A supporter of a religious political party holds a banner of convicted killer Mumtaz Qadri during a demonstration against Qadri's sentence, in Karachi, Pakistan, on March 9, 2015. A Pakistani court upheld the death sentence on Monday for the killer of the governor of Pakistan's largest province as the country's moratorium on death penalty was completely lifted. Reuters

Officials in Pakistan confirmed Tuesday that they have completely lifted the country's death penalty moratorium. Pakistan had temporarily lifted the moratorium last December for terrorism offenses, but now there are no more holds on so-called black warrants, or the permission to execute.

"The interior ministry has directed the provincial home departments to expedite the executions of all condemned prisoners whose mercy petitions have been rejected by the president," a senior interior ministry official told Agence France-Presse.

Pakistan first imposed its death penalty moratorium in 2008, when then-President Asif Ali Zardari signed it into effect. Afterward, there were no civilian hangings from that time until December 2014. A soldier convicted by court martial and hanged in November 2012 was the only person executed during that time.

The moratorium was partially lifted in December 2014, after the Taliban gunned down more than 150 people, most of them children. Since that partial lifting, 24 convicts have been hanged.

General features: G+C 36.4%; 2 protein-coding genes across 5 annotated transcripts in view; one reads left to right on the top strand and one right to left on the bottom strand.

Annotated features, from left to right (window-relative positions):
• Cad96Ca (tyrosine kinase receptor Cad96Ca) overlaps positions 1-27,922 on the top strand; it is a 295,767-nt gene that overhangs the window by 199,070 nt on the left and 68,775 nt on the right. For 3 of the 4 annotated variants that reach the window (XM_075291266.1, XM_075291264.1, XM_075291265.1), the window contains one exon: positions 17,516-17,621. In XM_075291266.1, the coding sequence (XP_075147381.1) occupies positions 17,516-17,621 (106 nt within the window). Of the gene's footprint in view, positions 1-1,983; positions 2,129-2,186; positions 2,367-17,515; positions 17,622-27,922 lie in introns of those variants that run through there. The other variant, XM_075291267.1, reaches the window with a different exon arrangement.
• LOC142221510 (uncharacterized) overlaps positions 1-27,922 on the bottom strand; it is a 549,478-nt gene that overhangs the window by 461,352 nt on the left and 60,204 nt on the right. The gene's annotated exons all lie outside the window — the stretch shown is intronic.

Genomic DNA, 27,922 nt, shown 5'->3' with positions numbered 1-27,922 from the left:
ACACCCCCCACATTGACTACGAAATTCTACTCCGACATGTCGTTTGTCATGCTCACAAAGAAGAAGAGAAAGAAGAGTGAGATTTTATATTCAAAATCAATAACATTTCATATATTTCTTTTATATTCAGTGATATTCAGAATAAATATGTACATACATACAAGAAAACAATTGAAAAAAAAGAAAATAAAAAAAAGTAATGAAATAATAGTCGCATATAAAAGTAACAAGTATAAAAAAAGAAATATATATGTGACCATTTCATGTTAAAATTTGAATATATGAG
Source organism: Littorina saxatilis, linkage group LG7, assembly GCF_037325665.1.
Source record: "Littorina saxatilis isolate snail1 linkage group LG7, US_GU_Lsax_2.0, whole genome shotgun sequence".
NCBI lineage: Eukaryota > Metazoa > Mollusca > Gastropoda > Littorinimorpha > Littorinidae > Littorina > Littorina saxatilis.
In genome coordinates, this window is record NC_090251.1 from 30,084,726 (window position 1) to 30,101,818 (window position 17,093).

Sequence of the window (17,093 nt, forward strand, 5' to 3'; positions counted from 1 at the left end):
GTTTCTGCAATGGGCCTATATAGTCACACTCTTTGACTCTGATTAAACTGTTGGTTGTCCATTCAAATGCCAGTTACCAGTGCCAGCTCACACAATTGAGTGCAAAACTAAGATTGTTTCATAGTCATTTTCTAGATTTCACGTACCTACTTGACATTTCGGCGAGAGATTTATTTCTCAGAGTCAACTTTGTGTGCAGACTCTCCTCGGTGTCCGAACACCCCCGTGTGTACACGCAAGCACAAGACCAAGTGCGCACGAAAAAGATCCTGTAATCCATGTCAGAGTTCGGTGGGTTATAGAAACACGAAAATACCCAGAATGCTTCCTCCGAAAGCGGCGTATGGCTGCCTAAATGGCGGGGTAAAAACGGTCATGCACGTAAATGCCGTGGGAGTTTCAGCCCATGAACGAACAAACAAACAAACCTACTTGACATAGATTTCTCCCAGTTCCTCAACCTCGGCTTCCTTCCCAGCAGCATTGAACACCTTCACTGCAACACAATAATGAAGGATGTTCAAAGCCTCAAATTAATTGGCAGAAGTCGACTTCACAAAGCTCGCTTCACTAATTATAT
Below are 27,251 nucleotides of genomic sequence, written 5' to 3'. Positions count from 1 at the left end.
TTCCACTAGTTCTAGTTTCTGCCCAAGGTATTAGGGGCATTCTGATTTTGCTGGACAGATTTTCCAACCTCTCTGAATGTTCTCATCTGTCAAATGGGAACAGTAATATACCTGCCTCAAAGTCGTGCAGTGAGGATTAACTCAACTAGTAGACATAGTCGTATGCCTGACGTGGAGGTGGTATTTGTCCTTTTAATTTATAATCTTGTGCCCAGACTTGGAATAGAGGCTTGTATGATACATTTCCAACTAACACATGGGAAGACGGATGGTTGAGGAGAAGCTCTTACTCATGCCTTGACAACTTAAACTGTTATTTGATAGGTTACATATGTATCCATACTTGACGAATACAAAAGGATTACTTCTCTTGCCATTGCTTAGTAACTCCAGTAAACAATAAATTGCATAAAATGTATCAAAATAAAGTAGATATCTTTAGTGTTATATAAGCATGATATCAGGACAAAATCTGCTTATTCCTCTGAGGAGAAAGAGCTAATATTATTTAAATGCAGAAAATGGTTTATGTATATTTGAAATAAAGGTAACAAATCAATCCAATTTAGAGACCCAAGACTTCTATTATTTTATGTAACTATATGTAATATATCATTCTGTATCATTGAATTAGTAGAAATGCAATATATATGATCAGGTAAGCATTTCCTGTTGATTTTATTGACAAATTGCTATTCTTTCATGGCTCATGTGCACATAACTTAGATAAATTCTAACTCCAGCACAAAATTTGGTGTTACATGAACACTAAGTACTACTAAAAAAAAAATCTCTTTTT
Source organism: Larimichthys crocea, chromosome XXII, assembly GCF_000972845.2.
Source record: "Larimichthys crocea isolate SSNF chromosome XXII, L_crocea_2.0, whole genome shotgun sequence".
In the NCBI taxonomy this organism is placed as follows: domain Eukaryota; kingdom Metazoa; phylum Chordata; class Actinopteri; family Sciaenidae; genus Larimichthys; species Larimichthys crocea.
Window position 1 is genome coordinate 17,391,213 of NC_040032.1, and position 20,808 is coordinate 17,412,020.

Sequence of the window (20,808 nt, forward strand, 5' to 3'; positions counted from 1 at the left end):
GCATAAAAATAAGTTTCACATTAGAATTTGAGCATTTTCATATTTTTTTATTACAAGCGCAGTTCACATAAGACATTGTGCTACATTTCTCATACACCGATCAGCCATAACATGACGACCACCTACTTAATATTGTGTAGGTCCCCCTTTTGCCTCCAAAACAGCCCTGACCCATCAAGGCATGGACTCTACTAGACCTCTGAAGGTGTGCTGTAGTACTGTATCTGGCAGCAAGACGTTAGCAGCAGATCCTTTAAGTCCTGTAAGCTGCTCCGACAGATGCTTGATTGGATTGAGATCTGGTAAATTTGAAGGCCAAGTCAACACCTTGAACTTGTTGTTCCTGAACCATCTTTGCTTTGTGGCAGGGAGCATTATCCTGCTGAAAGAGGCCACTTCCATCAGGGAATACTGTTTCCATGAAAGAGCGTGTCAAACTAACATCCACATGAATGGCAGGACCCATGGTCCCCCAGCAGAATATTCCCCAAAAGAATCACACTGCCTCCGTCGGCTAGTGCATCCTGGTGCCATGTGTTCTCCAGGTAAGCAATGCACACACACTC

Pakistan has one of the world’s largest death row populations – 8,526 inmates. As of December, approximately 800 of them were being tried as terrorists. The country also has issued among the world's highest numbers of death sentences -- including 226 in 2014 alone. In addition, some nonterrorism offenses have been tried under the Anti-Terrorism Act as a way of expediting trials, according to Al Jazeera.

Most of those tried as terrorists have also exhausted their allowed number of appeals, according to Amnesty International. Human rights groups have criticized Pakistan’s resumption of capital punishment, owing to the country’s reputation for not offering fair trials.

"Pakistan’s judicial system is seriously flawed. Frequent use of torture to extract confessions, a lack of access to legal counsel, and long periods of detention without charge are just some of our concerns,” David Griffiths, deputy director of Amnesty International, said in a statement in February, after Muhammad Riaz and Muhammad Fiaz, suspected of murdering the son of the president of the Supreme Court Bar Association, were hanged for nonterrorism offenses. United Nations Secretary-General Ban Ki-moon had also called on Pakistan to reinstate the moratorium when the country announced its decision to lift it.